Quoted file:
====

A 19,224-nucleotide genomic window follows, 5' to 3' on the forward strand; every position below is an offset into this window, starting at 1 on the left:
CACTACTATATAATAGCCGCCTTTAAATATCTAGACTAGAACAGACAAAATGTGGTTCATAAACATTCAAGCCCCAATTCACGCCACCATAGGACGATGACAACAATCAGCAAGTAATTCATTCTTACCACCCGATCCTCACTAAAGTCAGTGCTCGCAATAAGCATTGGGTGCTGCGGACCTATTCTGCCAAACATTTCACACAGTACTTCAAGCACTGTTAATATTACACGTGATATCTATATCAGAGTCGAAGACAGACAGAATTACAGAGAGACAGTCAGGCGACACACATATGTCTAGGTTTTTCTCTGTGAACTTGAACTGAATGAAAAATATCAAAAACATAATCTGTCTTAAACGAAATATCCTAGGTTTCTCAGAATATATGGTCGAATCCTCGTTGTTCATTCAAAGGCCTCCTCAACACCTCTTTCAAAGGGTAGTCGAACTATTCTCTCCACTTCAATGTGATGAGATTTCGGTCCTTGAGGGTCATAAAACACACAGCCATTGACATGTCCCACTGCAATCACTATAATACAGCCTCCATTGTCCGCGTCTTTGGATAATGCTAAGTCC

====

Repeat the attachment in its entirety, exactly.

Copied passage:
A 19,224-nucleotide genomic window follows, 5' to 3' on the forward strand; every position below is an offset into this window, starting at 1 on the left:
CACTACTATATAATAGCCGCCTTTAAATATCTAGACTAGAACAGACAAAATGTGGTTCATAAACATTCAAGCCCCAATTCACGCCACCATAGGACGATGACAACAATCAGCAAGTAATTCATTCTTACCACCCGATCCTCACTAAAGTCAGTGCTCGCAATAAGCATTGGGTGCTGCGGACCTATTCTGCCAAACATTTCACACAGTACTTCAAGCACTGTTAATATTACACGTGATATCTATATCAGAGTCGAAGACAGACAGAATTACAGAGAGACAGTCAGGCGACACACATATGTCTAGGTTTTTCTCTGTGAACTTGAACTGAATGAAAAATATCAAAAACATAATCTGTCTTAAACGAAATATCCTAGGTTTCTCAGAATATATGGTCGAATCCTCGTTGTTCATTCAAAGGCCTCCTCAACACCTCTTTCAAAGGGTAGTCGAACTATTCTCTCCACTTCAATGTGATGAGATTTCGGTCCTTGAGGGTCATAAAACACACAGCCATTGACATGTCCCACTGCAATCACTATAATACAGCCTCCATTGTCCGCGTCTTTGGATAATGCTAAGTCC